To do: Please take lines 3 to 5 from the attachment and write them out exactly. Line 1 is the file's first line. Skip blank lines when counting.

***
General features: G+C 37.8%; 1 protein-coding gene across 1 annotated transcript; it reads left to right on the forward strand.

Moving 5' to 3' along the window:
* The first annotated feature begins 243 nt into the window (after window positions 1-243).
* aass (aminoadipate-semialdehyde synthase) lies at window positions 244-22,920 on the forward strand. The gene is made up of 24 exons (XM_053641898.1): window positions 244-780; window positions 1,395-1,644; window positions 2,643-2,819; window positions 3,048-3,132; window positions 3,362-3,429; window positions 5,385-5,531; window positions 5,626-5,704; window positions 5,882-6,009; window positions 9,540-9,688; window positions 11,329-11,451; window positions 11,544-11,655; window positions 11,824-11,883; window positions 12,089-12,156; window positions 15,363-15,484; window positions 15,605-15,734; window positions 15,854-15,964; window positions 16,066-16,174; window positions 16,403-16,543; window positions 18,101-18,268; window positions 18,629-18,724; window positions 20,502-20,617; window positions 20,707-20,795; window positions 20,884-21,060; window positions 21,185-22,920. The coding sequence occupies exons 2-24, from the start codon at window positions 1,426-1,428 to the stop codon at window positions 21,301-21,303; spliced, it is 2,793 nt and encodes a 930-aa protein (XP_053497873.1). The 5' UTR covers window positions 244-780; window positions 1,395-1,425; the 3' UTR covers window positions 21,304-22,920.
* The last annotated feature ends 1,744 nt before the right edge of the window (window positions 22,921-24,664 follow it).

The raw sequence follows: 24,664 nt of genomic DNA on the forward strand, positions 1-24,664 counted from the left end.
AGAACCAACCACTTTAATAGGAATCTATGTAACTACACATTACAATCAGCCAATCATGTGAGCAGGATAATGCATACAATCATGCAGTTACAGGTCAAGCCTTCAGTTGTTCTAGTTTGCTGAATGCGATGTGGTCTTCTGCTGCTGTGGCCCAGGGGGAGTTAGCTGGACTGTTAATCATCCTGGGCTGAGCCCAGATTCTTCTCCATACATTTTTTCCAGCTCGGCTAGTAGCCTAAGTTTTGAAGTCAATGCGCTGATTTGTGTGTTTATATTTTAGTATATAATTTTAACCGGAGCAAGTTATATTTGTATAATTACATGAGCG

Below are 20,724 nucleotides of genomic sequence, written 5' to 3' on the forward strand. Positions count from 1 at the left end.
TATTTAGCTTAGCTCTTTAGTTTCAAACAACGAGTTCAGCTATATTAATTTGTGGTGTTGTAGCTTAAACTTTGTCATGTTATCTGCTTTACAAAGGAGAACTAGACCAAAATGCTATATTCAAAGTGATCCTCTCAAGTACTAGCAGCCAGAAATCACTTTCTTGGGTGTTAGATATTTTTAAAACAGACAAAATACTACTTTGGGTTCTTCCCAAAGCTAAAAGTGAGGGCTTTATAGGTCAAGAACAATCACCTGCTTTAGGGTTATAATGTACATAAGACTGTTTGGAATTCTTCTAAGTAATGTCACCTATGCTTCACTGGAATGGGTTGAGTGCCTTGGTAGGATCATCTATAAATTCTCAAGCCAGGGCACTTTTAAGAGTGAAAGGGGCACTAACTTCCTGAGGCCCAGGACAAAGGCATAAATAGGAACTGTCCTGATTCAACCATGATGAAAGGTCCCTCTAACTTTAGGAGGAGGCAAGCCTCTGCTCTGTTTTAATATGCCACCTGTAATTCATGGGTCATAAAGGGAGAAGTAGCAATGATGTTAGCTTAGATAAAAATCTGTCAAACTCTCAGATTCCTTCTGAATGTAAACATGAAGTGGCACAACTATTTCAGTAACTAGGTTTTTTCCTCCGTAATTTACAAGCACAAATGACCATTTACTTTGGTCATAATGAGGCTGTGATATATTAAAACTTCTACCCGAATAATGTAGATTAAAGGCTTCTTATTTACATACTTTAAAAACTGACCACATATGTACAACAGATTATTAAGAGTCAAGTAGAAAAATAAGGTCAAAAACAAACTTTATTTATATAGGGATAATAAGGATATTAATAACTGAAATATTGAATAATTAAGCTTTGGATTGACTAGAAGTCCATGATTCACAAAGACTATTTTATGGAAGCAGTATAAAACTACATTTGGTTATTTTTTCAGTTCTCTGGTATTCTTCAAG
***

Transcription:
* The first annotated feature begins 243 nt into the window (after window positions 1-243).
* aass (aminoadipate-semialdehyde synthase) lies at window positions 244-22,920 on the forward strand. The gene is made up of 24 exons (XM_053641898.1): window positions 244-780; window positions 1,395-1,644; window positions 2,643-2,819; window positions 3,048-3,132; window positions 3,362-3,429; window positions 5,385-5,531; window positions 5,626-5,704; window positions 5,882-6,009; window positions 9,540-9,688; window positions 11,329-11,451; window positions 11,544-11,655; window positions 11,824-11,883; window positions 12,089-12,156; window positions 15,363-15,484; window positions 15,605-15,734; window positions 15,854-15,964; window positions 16,066-16,174; window positions 16,403-16,543; window positions 18,101-18,268; window positions 18,629-18,724; window positions 20,502-20,617; window positions 20,707-20,795; window positions 20,884-21,060; window positions 21,185-22,920. The coding sequence occupies exons 2-24, from the start codon at window positions 1,426-1,428 to the stop codon at window positions 21,301-21,303; spliced, it is 2,793 nt and encodes a 930-aa protein (XP_053497873.1). The 5' UTR covers window positions 244-780; window positions 1,395-1,425; the 3' UTR covers window positions 21,304-22,920.
* The last annotated feature ends 1,744 nt before the right edge of the window (window positions 22,921-24,664 follow it).